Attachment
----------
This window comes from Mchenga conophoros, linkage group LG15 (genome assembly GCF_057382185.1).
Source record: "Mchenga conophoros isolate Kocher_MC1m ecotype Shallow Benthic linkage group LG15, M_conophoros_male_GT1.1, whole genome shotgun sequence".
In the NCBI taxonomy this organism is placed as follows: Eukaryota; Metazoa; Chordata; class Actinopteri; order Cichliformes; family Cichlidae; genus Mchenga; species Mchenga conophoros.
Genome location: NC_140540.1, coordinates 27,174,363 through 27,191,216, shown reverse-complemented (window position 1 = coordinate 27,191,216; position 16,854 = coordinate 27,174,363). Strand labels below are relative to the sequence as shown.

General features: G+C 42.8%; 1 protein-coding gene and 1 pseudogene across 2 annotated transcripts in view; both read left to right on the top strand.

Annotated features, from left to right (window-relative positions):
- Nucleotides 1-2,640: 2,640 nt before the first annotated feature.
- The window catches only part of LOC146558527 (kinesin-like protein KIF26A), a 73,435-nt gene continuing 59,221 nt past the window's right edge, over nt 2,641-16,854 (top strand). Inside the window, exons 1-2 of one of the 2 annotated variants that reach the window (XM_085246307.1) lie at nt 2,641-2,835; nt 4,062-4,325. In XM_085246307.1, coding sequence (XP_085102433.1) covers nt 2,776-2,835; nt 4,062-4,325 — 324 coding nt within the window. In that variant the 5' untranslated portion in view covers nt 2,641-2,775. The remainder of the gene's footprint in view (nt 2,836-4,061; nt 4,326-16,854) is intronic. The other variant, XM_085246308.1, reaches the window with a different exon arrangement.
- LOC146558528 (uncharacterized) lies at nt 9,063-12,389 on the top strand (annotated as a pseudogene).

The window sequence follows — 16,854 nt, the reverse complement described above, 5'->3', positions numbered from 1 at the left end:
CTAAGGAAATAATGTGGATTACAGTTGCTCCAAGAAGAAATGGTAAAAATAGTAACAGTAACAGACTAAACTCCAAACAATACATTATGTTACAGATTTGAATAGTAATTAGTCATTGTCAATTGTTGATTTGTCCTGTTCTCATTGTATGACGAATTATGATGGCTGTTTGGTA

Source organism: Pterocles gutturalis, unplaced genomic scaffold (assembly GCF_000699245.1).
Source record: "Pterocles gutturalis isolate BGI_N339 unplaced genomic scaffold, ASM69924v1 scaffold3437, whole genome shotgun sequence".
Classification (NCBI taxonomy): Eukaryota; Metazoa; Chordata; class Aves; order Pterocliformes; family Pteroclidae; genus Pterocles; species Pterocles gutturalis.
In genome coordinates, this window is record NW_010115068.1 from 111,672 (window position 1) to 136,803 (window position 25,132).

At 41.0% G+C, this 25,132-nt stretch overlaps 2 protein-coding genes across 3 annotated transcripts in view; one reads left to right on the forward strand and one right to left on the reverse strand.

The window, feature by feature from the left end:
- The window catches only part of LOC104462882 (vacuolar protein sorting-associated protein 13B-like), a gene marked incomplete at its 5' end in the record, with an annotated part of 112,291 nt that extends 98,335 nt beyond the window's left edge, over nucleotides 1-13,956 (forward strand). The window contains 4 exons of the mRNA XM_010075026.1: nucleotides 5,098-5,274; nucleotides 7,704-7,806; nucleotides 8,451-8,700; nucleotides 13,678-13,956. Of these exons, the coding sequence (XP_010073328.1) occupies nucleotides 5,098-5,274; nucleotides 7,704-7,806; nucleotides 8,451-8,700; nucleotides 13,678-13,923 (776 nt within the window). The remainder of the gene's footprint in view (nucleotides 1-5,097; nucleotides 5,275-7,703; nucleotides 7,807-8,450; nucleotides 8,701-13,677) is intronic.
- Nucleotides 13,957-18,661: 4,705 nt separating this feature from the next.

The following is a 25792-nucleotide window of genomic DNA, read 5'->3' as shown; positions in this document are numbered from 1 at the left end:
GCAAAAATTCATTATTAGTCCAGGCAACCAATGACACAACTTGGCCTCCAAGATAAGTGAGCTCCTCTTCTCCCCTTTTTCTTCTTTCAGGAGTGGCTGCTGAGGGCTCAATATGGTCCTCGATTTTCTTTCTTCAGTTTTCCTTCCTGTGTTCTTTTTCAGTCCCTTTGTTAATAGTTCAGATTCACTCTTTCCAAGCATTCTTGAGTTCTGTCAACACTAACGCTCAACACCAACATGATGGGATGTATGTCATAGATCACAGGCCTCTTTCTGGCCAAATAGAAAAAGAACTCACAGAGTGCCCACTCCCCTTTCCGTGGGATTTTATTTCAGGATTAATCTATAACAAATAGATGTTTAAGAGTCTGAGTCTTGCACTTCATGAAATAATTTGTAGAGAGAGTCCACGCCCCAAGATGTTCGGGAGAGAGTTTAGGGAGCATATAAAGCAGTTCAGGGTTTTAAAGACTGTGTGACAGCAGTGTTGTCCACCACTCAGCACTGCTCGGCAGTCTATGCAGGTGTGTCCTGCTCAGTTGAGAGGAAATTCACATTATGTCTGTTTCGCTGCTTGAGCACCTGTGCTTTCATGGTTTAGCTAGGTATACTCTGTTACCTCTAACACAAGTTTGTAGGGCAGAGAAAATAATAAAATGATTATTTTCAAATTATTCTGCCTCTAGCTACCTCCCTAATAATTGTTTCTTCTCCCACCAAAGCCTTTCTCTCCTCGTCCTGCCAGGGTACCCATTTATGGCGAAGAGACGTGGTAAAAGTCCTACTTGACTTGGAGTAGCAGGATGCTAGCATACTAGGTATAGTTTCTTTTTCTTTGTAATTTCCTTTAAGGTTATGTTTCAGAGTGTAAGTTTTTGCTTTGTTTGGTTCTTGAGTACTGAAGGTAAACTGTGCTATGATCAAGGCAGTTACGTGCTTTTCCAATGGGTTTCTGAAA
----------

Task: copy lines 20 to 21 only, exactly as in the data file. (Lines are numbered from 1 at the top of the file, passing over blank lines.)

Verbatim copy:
The following is a 25792-nucleotide window of genomic DNA, read 5'->3' as shown; positions in this document are numbered from 1 at the left end:
GCAAAAATTCATTATTAGTCCAGGCAACCAATGACACAACTTGGCCTCCAAGATAAGTGAGCTCCTCTTCTCCCCTTTTTCTTCTTTCAGGAGTGGCTGCTGAGGGCTCAATATGGTCCTCGATTTTCTTTCTTCAGTTTTCCTTCCTGTGTTCTTTTTCAGTCCCTTTGTTAATAGTTCAGATTCACTCTTTCCAAGCATTCTTGAGTTCTGTCAACACTAACGCTCAACACCAACATGATGGGATGTATGTCATAGATCACAGGCCTCTTTCTGGCCAAATAGAAAAAGAACTCACAGAGTGCCCACTCCCCTTTCCGTGGGATTTTATTTCAGGATTAATCTATAACAAATAGATGTTTAAGAGTCTGAGTCTTGCACTTCATGAAATAATTTGTAGAGAGAGTCCACGCCCCAAGATGTTCGGGAGAGAGTTTAGGGAGCATATAAAGCAGTTCAGGGTTTTAAAGACTGTGTGACAGCAGTGTTGTCCACCACTCAGCACTGCTCGGCAGTCTATGCAGGTGTGTCCTGCTCAGTTGAGAGGAAATTCACATTATGTCTGTTTCGCTGCTTGAGCACCTGTGCTTTCATGGTTTAGCTAGGTATACTCTGTTACCTCTAACACAAGTTTGTAGGGCAGAGAAAATAATAAAATGATTATTTTCAAATTATTCTGCCTCTAGCTACCTCCCTAATAATTGTTTCTTCTCCCACCAAAGCCTTTCTCTCCTCGTCCTGCCAGGGTACCCATTTATGGCGAAGAGACGTGGTAAAAGTCCTACTTGACTTGGAGTAGCAGGATGCTAGCATACTAGGTATAGTTTCTTTTTCTTTGTAATTTCCTTTAAGGTTATGTTTCAGAGTGTAAGTTTTTGCTTTGTTTGGTTCTTGAGTACTGAAGGTAAACTGTGCTATGATCAAGGCAGTTACGTGCTTTTCCAATGGGTTTCTGAAA